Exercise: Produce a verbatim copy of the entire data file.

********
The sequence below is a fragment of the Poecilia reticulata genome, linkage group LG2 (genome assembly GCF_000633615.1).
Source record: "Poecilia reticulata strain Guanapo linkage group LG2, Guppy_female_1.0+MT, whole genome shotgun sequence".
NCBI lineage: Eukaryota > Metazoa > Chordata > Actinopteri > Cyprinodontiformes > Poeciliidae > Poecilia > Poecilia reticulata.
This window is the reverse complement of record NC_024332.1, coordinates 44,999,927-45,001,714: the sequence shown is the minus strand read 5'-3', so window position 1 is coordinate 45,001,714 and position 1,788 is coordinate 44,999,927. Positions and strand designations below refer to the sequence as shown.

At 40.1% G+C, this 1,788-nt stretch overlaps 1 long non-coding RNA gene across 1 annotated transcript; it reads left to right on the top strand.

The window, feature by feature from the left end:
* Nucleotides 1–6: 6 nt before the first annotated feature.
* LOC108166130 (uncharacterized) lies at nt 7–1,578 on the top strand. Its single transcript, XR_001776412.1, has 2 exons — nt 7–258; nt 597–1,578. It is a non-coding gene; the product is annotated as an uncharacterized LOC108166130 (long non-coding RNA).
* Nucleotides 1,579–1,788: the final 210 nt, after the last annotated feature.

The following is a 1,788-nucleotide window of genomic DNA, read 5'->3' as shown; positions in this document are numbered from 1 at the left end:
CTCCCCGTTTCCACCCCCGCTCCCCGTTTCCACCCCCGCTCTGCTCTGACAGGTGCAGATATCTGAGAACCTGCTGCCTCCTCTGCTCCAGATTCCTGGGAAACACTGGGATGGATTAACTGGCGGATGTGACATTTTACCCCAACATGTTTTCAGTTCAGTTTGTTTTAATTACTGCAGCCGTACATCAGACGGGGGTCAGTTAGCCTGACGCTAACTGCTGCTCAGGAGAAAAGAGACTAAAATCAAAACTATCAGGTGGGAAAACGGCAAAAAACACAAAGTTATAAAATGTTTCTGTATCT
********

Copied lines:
The sequence below is a fragment of the Poecilia reticulata genome, linkage group LG2 (genome assembly GCF_000633615.1).
Source record: "Poecilia reticulata strain Guanapo linkage group LG2, Guppy_female_1.0+MT, whole genome shotgun sequence".
NCBI lineage: Eukaryota > Metazoa > Chordata > Actinopteri > Cyprinodontiformes > Poeciliidae > Poecilia > Poecilia reticulata.
This window is the reverse complement of record NC_024332.1, coordinates 44,999,927-45,001,714: the sequence shown is the minus strand read 5'-3', so window position 1 is coordinate 45,001,714 and position 1,788 is coordinate 44,999,927. Positions and strand designations below refer to the sequence as shown.

At 40.1% G+C, this 1,788-nt stretch overlaps 1 long non-coding RNA gene across 1 annotated transcript; it reads left to right on the top strand.

The window, feature by feature from the left end:
* Nucleotides 1–6: 6 nt before the first annotated feature.
* LOC108166130 (uncharacterized) lies at nt 7–1,578 on the top strand. Its single transcript, XR_001776412.1, has 2 exons — nt 7–258; nt 597–1,578. It is a non-coding gene; the product is annotated as an uncharacterized LOC108166130 (long non-coding RNA).
* Nucleotides 1,579–1,788: the final 210 nt, after the last annotated feature.

The following is a 1,788-nucleotide window of genomic DNA, read 5'->3' as shown; positions in this document are numbered from 1 at the left end:
CTCCCCGTTTCCACCCCCGCTCCCCGTTTCCACCCCCGCTCTGCTCTGACAGGTGCAGATATCTGAGAACCTGCTGCCTCCTCTGCTCCAGATTCCTGGGAAACACTGGGATGGATTAACTGGCGGATGTGACATTTTACCCCAACATGTTTTCAGTTCAGTTTGTTTTAATTACTGCAGCCGTACATCAGACGGGGGTCAGTTAGCCTGACGCTAACTGCTGCTCAGGAGAAAAGAGACTAAAATCAAAACTATCAGGTGGGAAAACGGCAAAAAACACAAAGTTATAAAATGTTTCTGTATCT